In a state Legislature budget session like the one that starts Monday, almost anything can be a bargaining chip. One thing that has been a political football in the past, however, looks like it’s a done deal.
The external cost adjustment, known as the ECA, is money approved by the Legislature to help school districts balance their budgets in the face of rising costs.
“It is supposed to be an index put in place to maintain your spending power,” said Janine Bay Teske, a member of the Teton County School District No. 1 Board of Trustees. “It is supposed to offset the cost of inflation.”
Whatever the cost adjustment is supposed to be, it often becomes a point of contention in legislative wrangling. It has not always been something districts could rely on.
“There have been years where we didn’t get the cost adjustment,” said Kristen Mayo, the district’s executive director of resources. “The increases in the ECA the last two years haven’t even gotten us to a zero point.”
This year, Sen. Mike Gierau, D-Teton, said it shouldn’t be a problem because the 12 members of the Joint Appropriations Committee support funding the adjustment for one year.
However, the recommendation the Joint Education Committee gave the appropriations committee said the adjustment should be funded to the tune of $35.2 million over two years. Instead Gierau introduced a motion during a Jan. 16 meeting to fund it for one year at $17 million.
That motion didn’t receive a second, so it failed. An ensuing motion by Rep. Albert Sommers, R-Sublette, to fully fund the adjustment passed, on a 7-5 vote with ayes from all seven House members on the committee. The competing measures reveal a divide between the House and Senate.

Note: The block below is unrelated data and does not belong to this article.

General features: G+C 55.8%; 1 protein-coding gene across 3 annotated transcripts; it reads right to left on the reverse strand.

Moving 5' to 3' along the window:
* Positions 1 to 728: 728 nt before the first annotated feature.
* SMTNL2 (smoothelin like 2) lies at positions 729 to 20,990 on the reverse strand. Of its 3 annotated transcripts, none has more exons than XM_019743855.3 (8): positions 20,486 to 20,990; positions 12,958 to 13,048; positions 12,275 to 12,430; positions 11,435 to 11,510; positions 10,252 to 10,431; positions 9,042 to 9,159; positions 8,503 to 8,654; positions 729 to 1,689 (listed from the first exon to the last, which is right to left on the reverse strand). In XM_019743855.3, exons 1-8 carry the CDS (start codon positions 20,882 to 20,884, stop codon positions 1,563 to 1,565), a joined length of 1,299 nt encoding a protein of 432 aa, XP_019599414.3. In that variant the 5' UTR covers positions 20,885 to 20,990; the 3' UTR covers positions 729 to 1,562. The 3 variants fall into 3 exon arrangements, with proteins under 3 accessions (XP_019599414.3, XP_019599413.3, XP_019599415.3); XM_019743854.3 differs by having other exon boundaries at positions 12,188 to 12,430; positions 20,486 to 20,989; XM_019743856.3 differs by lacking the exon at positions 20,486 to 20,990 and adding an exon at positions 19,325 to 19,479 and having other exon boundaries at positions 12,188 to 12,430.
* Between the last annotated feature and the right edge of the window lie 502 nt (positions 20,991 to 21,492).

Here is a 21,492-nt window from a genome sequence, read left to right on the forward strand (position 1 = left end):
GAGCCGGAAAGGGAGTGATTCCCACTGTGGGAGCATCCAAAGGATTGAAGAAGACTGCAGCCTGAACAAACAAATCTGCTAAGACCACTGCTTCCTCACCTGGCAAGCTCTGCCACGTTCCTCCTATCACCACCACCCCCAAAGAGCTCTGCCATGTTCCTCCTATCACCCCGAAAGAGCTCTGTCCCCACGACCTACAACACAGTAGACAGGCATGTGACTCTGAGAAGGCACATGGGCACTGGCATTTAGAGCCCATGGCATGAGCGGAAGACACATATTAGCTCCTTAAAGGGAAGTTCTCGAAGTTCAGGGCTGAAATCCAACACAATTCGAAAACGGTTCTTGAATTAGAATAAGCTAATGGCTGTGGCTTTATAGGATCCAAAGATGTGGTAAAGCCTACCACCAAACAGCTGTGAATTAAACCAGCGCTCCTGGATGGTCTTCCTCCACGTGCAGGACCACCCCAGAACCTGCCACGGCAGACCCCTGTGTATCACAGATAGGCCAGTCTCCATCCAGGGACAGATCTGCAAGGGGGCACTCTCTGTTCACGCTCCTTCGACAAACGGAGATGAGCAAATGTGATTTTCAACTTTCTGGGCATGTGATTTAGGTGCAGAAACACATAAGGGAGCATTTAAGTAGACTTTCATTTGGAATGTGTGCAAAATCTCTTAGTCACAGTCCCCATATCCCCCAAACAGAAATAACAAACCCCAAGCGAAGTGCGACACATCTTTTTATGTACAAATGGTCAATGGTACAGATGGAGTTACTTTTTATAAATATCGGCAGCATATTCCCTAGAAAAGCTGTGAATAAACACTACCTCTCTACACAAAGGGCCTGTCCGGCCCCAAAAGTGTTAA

“The House is firmly behind funding the external cost adjustment” for two years, said Rep. Andy Schwartz, D-Teton.
Gierau said he wanted to fund the adjustment for the first year so that it didn’t become a bargaining chip. He felt comfortable doing so because the state is approaching its mandated recalibration of its funding model.
As a result of a Wyoming Supreme Court decision, every five years the state has to evaluate its funding model, which dictates how much districts are paid for teacher salaries and their host of other expenses. That process, called recalibration, is meant to bring the funding model, and therefore spending, in line with the statutorily required services school districts provide.
Recalibration is designed to make funding equitable across every district in Wyoming, and Gierau said he didn’t want to be locked into paying roughly $17 million for the second year of the 2020-21 biennium without knowing if that was the right amount.
Schwartz, however, said the position of the House members on the appropriations committee was to fund the recommended amount because the adjustment isn’t set in stone.
“It can be adjusted,” he said. “The assumption is it won’t be less than that.”